A shame that politics, polemics diminish big game

Even polls conducted by professional pollsters have a margin of error, so un-scientific reader polls like those in Minot Daily News are certainly not an accurate gauge of overall public sentiment. Instead, they are a snapshot of a small group of readers who are motivated enough by a question to go to the effort of responding. It can be interesting, but is not real data.

Still, the mixed feelings expressed by readers this weekend about watching this evening’s Super Bowl are a bit of a surprise, with those planning to watch barely ahead of those not planning to (as of this writing). One can’t help but wonder if this is anywhere close to an accurate reflection of the community. One also can’t help but wonder if viewer numbers are less than anticipated, if it will be politics that turned the big game into the big lame.

The ugliness of politics pushed its way into professional football this last season, just as it has penetrated virtually every other aspect of American life. Once an escape from the reality of our everyday lives, professional football has become just another vehicle for division, another tool for one side of the political spectrum to demean the other. Already a televised experience defined in recent years by commercials and half-time shows, this year one can probably add another distraction from the actual game: some kind of political agenda being advanced.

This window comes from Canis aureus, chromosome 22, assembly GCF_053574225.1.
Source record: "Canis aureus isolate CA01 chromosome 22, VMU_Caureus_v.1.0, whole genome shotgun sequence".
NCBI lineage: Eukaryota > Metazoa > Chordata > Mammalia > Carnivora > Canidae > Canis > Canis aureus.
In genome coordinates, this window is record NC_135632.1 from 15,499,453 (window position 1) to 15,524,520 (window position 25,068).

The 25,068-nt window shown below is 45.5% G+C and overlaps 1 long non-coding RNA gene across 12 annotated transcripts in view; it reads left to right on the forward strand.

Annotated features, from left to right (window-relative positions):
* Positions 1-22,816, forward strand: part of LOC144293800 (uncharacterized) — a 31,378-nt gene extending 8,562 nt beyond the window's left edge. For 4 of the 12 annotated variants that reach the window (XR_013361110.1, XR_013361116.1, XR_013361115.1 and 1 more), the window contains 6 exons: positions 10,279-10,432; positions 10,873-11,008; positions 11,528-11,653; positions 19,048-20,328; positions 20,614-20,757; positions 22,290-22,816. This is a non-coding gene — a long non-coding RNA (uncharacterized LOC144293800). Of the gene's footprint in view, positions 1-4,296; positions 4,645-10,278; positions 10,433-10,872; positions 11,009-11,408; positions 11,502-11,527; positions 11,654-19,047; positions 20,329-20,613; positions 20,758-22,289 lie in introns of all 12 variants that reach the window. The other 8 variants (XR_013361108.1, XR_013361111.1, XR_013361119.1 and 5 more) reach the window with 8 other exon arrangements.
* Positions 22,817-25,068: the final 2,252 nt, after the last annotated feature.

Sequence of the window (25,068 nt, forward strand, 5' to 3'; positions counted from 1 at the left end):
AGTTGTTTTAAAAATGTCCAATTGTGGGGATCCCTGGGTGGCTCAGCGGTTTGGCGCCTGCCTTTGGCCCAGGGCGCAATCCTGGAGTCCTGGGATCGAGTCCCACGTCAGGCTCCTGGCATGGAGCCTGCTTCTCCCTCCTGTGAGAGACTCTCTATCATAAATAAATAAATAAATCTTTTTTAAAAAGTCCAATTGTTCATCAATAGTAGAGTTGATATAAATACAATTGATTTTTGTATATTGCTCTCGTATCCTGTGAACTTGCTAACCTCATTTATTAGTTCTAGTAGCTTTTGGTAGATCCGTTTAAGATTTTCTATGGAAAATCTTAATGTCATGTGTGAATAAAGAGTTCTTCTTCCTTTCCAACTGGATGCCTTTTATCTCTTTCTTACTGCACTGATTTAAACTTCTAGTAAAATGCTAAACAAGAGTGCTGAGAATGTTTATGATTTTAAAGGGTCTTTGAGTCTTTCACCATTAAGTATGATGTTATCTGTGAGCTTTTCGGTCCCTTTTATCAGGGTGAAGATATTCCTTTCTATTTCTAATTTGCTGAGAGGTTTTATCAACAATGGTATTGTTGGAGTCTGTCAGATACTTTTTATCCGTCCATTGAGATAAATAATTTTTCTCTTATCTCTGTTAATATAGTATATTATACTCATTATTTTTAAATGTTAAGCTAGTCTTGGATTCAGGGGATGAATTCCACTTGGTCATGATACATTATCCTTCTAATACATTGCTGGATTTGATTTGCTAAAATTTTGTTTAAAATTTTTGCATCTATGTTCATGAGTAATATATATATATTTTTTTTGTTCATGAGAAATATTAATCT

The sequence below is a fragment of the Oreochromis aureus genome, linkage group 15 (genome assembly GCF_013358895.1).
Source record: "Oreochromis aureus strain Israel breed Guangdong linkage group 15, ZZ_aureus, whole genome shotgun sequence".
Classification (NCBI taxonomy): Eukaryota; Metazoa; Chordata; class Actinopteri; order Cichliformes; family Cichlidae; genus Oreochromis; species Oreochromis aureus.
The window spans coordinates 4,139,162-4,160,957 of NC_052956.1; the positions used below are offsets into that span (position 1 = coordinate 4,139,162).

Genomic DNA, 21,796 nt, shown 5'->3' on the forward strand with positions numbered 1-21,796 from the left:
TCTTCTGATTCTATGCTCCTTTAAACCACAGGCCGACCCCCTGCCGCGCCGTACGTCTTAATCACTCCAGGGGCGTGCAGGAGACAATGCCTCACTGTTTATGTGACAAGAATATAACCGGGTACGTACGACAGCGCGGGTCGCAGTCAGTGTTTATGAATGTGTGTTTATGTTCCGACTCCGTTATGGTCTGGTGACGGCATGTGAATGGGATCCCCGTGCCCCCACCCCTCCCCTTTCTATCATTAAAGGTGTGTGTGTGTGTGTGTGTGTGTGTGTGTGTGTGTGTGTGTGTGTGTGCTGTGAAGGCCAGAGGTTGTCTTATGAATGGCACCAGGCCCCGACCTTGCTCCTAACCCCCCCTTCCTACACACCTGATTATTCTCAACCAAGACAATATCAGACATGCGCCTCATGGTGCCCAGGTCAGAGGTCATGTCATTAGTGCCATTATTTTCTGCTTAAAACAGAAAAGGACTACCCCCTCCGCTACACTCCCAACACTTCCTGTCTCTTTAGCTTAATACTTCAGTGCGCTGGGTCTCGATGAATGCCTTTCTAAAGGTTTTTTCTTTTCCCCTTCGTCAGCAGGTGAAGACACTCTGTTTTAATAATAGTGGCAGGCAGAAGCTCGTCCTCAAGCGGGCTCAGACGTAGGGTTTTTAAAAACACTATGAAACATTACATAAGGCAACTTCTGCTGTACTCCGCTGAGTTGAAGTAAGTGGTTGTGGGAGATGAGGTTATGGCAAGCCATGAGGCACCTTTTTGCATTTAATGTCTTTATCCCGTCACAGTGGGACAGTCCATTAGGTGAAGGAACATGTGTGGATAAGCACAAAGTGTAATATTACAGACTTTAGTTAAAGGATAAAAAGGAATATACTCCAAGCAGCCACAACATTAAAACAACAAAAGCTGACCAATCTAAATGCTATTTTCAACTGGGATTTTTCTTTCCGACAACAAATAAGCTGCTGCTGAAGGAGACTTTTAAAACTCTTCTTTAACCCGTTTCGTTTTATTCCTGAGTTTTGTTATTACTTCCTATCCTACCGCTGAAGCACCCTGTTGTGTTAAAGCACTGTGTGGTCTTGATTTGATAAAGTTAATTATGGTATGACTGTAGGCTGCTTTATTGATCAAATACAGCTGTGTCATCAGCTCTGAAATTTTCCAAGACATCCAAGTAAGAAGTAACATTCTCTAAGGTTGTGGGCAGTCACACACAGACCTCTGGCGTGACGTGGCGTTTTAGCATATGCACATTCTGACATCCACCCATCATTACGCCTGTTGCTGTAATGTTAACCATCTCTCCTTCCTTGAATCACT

What a shame.

Let political debates rage where they should. The place isn’t the gridiron.

Will you skip the game even if you’re a fan who traditionally wouldn’t miss it? Will you watch anyway? If politics interferes with the actual game, will you return next year.

No poll could probably address these questions accurately just yet. It’s sad, though, that these questions have to be pondered at all.